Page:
As you know, we’ve been talking about cross-stitching a lot here lately. And yesterday, we featured some fantastic Etsy sellers, including this amazing woman, who makes some of the greatest samplers I’ve ever seen.
It seemed like a good opportunity to re-post this story, all about cross-stitching, Gollum, and the way Etsy is supposed to work.
If you read this site with any regularity, and really, why wouldn’t you, you already know about Steotch.
Steotch makes strange samplers, and I buy a lot of them. In fact, Steotch is my favorite Etsy seller, and this is hanging in my kitchen.
I know. Don’t hate.
Well no, you can hate. You have no choice, really. Even I hate myself, and it’s my sampler.
Anyway, I’ve bought several of her pieces now, and last month, I bought this one.
How incredible is that? Amazeballs, that’s how. And the little ring is embroidered in gold metallic thread, just to make you even more jealous and unpleasant.
Now, we’re a little nerdy over here, and we definitely could have found a place in our home for this. Next to the replica of Darth Vader’s lightsaber, perhaps. Or maybe alongside our oil on velvet of Admiral Ackbar.
But when you love something, you set it free. And so we did.
We wrapped this sampler up, and we gave it to our friend Randy.
Randy was the Animation Director on the Lord of the Rings trilogy. He and his team actually created Gollum.
To me, this is a perfect Etsy moment. This is how it’s supposed to work. Talented people making amazing crafts that find their way into the homes and hearts of other smart and talented people. And the circle of fuckery is complete.
Or you could just glue a plastic chrysanthemum on a box of Kotex and call it steampunk.
It’s difficult to manage so many objects, but we keep things in check by stringently adhering to three rules:
1. Do not allow collections to migrate (ie: no Spiderman figures in the bedroom)
2. Surround odd objects with sleek and neutral objects, so the eye has a place to rest
3. You can’t buy everything
It’s all good advice, but it’s really that last one that keeps the house from looking like the season finale of HOARDERS. Well, that and the paucity of dead cats in the living room.
And so I present, with infinite longing and regret, seven Etsy shops I love, and have yet to buy anything from.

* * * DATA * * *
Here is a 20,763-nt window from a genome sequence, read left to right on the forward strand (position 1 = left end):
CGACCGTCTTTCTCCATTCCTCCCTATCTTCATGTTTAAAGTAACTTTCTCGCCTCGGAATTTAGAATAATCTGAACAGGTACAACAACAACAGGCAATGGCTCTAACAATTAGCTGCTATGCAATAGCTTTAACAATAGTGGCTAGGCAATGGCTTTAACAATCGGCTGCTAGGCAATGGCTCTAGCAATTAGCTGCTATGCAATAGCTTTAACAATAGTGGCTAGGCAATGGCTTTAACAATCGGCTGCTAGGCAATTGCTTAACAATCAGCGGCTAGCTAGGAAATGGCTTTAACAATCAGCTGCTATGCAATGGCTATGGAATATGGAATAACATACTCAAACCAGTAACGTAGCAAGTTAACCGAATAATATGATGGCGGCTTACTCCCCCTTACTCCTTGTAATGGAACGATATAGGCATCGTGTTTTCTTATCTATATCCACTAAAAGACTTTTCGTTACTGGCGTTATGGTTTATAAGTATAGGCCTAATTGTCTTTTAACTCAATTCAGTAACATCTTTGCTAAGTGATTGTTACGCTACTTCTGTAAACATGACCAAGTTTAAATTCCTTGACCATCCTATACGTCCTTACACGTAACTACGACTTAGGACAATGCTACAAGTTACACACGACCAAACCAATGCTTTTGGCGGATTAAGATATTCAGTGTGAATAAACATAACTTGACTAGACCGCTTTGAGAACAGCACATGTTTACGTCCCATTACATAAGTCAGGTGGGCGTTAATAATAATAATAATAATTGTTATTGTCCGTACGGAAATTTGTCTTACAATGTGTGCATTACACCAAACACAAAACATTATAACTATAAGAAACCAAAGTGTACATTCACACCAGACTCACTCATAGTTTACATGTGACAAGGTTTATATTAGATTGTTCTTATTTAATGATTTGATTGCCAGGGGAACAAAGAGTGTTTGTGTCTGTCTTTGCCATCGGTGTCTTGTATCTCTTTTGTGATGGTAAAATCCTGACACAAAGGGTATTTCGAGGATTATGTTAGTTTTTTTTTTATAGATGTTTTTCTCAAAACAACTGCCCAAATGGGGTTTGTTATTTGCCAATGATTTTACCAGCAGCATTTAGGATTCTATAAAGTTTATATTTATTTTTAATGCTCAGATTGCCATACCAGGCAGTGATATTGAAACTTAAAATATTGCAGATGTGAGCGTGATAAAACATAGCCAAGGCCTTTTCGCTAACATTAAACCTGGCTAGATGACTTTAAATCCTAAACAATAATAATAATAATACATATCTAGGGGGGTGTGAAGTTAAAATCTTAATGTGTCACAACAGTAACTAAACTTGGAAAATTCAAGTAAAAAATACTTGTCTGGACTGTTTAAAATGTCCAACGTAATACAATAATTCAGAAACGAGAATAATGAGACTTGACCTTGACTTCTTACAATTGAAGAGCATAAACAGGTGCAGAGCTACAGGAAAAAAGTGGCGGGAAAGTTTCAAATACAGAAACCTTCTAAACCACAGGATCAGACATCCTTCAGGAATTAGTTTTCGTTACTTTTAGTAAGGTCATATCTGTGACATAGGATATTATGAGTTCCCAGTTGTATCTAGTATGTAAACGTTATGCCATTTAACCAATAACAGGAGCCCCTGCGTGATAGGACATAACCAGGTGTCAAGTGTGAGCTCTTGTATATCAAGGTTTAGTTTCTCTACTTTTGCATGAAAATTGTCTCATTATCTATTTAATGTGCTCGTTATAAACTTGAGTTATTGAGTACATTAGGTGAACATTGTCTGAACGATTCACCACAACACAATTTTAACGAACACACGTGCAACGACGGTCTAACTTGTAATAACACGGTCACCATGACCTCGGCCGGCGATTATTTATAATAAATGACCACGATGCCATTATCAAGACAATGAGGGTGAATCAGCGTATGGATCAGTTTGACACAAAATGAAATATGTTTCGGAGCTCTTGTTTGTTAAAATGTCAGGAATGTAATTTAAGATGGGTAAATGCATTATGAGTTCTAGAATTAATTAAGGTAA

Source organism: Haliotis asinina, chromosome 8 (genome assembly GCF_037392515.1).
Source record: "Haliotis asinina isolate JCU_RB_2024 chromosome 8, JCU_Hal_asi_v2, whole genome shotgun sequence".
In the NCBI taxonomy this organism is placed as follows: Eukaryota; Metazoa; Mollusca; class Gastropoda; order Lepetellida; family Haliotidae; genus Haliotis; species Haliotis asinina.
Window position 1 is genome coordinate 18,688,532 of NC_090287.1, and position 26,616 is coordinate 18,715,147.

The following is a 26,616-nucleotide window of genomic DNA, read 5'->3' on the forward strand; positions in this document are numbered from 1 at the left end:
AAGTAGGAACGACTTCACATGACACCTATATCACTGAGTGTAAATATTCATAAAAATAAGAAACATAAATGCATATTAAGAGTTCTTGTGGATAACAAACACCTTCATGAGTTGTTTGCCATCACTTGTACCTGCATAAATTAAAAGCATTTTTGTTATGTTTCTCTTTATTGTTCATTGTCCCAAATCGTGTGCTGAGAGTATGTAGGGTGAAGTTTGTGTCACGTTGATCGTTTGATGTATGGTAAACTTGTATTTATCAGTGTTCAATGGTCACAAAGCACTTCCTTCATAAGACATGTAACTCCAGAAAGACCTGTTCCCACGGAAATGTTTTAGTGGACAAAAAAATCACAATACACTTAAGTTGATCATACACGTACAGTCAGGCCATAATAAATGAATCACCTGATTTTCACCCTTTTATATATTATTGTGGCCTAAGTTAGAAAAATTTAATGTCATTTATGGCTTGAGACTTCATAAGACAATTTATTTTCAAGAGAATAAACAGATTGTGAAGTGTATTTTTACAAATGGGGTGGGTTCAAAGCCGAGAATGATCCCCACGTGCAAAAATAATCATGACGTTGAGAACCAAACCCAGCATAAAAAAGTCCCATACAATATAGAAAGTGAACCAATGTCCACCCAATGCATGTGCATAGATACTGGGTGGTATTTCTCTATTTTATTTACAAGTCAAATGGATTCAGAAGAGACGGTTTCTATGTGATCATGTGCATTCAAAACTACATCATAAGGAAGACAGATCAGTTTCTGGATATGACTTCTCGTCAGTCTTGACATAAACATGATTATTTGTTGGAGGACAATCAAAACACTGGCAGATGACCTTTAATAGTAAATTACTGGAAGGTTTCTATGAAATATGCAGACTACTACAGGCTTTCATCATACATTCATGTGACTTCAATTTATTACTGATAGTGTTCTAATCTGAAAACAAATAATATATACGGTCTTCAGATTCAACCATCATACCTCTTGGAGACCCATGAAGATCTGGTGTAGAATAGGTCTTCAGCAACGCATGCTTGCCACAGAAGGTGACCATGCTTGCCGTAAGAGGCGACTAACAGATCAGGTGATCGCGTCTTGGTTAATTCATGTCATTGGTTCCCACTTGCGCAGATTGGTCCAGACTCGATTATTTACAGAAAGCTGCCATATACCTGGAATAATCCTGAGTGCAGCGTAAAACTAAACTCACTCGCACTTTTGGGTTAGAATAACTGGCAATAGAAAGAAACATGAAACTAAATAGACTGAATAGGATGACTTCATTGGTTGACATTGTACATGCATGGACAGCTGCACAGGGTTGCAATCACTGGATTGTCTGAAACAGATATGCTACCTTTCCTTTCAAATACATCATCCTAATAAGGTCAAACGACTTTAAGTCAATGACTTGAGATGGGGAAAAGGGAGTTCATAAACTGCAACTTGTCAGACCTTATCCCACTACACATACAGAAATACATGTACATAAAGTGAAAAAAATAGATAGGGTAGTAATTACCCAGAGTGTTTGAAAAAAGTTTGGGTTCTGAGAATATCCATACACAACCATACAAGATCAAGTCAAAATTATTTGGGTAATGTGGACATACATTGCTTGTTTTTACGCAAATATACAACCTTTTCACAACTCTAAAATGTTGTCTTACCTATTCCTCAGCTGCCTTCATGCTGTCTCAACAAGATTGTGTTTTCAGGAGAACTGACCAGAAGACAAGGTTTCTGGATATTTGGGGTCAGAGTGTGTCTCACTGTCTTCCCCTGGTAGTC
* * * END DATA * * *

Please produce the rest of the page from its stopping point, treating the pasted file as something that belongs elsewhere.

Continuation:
1. Creative Pal
It’s hard to describe Paul Shapiro’s Etsy store. He’s inspired by old toys, baseball cards and Willie Wonka, and he makes amazing motion lamps (with or without sound). But for me, his best work is reproducing vintage in-store advertising like the motorized Slinky display above.
His store is on hiatus due to some personal issues, so I’ve linked some sold pieces that I wish I’d bought when I had the chance.
2. The Art & Designs of Ron Guyatt & Indy Lytle
Ron Guyatt, a Canadian graphic artist, makes travel posters for places we’ll never see. He also has some amazing faux movie posters, as well as an assortment of pieces that will delight any gamer.
3. Jessica Alpern
Jessica first came to my attention last year, when she made a hand-cut paper map of Helsinki for this post (password: CF4L). It’s hard for me to believe that anyone has this kind of dexterity and control, but then, my hands shake trying to get the Pop Tarts out of the toaster. Of course, that could just be excitement.
4. Musetap Studios
Wil Woods and Tyrine Carver turn out some of the wittiest art I’ve seen in a long time (the Deathstar Reflections print pictured above made me laugh so hard I cried). They affectionately deliver their backhanded valentines to every geek staple from Dr. Who to Star Wars, with a generous helping of X-Box and Marvel on the side.
5. Jewel Renee
Jewel Renee is not only extremely gifted, but incredibly generous. She has donated art to our fundraisers, and supported many of the people we’ve helped over the years through April’s Army sales and other projects. While her aquatic monsters are freaky and wonderful, she also does remarkably sensitive animal portraits and art for children.
6. Vandalized Vintage by Trixie Delicious
Trixie Delicious is a master of contrast and contradiction. She successfully mines humor from the unexpected juxtaposition of antique plates and harsh words, and the overall effect is enchanting. Or fucking enchanting, if you prefer.
7. The Gryllus
Cara Thayer and Louie Van Patten are two collaborative Oregon artists who paint side-by-side. They had me at Breaking Bad, but their subject matter runs the gamut from pop culture icons to color studies to nudes, with the occasional still-life thrown in just to kick your ass some more.